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Is there any way to find out if a patent application is connected to results from a hackathon? For example, it has been said that DropBox, Inc. filed two patent applications (password strength meter, two party authentication process) based on the results from an company-wide hackathon. I am trying to find out if any other companies have similar results from hackathons.

  • Why is important how the inventions are conceived? – Soren Aug 16 '14 at 16:33
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I believe the answer to your question is no, there is no way to know if a patent application is related to a hackathon. I have helped file patents from hackathons and there is nothing different that would be detectable in the patent itself. In fact, many companies would be unlikely to be able to tell you if the patent was part of a hackathon or not, unless they tracked that specifically in their internal database.

There may be particular hackathons that would allow you to track their patents, for instance if there was an assignment clause in the participant agreement and all assignments were to a particular entity. That said, most hackathon participants (and organizers) don't actually know who would end up owning the IP, so tracking where it ends up would be particularly hard. (See https://hbr.org/2013/06/who-owns-hackathon-inventions)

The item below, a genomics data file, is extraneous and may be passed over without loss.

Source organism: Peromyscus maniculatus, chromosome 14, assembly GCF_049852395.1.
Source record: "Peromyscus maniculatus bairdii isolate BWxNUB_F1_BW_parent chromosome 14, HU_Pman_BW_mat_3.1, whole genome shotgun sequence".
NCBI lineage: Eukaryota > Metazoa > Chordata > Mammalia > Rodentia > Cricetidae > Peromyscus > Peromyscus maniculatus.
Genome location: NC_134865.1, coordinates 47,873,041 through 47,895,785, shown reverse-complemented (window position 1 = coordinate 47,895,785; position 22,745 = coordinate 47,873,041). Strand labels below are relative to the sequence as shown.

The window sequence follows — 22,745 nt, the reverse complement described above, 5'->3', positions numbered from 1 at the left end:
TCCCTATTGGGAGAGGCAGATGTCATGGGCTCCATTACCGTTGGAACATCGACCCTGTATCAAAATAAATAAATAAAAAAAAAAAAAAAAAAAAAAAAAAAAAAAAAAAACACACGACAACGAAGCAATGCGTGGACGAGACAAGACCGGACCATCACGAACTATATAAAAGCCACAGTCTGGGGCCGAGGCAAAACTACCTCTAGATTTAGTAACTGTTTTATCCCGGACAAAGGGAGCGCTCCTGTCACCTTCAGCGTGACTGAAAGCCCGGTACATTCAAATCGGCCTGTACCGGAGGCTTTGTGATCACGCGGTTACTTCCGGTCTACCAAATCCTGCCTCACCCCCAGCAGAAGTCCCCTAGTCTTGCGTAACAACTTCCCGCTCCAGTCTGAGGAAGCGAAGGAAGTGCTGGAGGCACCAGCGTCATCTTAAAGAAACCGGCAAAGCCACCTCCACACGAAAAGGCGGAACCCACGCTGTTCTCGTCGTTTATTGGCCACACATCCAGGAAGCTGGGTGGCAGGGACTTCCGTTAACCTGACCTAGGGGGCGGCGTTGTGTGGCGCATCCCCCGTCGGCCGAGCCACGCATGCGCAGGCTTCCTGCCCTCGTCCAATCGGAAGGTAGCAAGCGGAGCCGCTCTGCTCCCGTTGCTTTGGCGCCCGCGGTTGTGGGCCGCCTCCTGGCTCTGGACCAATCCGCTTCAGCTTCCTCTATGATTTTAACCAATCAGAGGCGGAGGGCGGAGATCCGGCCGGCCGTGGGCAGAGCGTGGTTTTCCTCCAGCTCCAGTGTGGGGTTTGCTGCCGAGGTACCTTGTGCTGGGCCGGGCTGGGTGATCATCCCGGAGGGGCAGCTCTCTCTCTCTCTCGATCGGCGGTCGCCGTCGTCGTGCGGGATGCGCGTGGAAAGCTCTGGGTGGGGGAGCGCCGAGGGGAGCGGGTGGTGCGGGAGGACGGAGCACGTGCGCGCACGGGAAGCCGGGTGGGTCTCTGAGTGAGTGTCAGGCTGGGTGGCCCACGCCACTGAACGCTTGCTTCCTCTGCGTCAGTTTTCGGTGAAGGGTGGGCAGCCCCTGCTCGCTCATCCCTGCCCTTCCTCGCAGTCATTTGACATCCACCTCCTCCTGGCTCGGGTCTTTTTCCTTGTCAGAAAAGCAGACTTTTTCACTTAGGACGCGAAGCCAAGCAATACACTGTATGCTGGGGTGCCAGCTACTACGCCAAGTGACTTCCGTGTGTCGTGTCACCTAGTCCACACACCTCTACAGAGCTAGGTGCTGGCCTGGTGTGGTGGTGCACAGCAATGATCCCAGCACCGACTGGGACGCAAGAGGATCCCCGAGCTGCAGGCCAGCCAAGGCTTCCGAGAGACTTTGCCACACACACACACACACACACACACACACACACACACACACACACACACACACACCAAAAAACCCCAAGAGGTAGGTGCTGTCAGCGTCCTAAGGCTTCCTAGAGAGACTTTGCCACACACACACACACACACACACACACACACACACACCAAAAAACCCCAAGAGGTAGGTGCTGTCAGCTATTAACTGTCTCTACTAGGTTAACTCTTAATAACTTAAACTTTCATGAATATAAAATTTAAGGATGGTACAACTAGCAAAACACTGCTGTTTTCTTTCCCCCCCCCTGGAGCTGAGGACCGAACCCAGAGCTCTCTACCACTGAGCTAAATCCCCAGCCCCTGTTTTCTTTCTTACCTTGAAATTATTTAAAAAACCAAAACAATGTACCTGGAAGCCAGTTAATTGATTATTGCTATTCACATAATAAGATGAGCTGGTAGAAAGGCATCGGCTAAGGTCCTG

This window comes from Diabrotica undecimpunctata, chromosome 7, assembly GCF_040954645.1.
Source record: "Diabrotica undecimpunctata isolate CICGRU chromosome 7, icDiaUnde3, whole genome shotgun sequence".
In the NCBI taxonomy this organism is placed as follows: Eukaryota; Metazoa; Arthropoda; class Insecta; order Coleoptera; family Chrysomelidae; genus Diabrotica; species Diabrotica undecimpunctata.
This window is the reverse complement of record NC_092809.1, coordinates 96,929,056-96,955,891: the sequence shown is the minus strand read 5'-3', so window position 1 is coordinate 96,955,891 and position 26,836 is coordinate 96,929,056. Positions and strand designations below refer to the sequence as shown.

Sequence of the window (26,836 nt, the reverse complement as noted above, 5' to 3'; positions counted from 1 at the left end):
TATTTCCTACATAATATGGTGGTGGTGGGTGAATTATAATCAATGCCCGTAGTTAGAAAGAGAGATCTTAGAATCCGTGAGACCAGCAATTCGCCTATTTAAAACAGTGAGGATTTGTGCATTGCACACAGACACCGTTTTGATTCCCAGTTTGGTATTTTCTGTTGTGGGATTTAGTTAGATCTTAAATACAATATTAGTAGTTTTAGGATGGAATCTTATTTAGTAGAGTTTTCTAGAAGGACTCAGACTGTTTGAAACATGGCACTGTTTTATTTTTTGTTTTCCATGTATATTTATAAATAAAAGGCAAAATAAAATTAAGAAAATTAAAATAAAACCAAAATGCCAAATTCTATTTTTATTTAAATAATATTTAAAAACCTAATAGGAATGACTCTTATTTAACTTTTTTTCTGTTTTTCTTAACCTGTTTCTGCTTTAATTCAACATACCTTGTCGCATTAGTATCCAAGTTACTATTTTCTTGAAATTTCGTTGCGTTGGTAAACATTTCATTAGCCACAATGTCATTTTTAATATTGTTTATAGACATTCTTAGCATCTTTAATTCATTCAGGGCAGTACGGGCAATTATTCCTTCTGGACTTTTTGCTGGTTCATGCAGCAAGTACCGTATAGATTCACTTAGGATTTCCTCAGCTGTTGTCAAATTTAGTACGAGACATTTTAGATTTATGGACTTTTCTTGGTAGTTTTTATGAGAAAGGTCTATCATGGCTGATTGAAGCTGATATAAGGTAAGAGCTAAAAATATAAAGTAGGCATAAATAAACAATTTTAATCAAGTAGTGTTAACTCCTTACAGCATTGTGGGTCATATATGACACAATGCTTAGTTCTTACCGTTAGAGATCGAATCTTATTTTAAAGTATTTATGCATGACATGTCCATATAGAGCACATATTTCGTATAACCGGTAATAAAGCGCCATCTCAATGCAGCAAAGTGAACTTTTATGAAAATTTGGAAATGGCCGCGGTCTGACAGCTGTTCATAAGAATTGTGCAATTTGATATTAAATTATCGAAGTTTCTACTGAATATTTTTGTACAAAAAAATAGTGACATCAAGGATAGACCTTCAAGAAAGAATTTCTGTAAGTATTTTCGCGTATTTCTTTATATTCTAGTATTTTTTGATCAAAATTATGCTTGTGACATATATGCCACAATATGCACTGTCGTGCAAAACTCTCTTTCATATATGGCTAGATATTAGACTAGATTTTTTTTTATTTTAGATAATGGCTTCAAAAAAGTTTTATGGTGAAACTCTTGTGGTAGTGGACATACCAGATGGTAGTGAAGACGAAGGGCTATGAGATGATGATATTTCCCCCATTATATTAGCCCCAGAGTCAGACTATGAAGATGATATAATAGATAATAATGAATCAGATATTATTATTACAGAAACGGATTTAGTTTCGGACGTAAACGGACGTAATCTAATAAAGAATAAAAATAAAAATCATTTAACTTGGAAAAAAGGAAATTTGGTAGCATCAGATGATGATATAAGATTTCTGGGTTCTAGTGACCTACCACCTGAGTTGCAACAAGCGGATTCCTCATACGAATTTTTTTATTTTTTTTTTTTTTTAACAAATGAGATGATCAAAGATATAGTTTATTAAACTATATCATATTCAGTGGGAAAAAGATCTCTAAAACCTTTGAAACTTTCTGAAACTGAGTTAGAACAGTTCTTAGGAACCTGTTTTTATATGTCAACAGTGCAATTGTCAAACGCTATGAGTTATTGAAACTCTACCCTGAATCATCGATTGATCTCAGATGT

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Well, you could look at companies that you know hold hackathons, search through only their patents, and then maybe search for patents with a high number of inventors, or something like that. But you'd probably still be left with a lot to hand-parse. I think your better bet would be to ask the companies directly.

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I participated in a hackathon which was held at a top tech company around five years ago. We were all students back then, and they liked our idea so much they offered us internships to finish it. We ended up working there as interns over the summer, developing our idea.

Eventually, the internship has ended and the company submitted a patent on our system. We didn't get any compensation or incentives.

So my answer is - does it matter? will you sue a major tech company? We thought of this option, but this is a bureaucratic nightmare. If you have a good idea you think is worth don't present it in any hackathon. Even if you did end up patenting it yourself, the hosting company might ask for royalties.

  • I bet if you read the employment agreement you signed as part of the internship you'll find the company owns any intellectual property that results from the internship. Probably similar language embedded in the hackathon agreement. – Eric Shain Mar 7 '17 at 22:11

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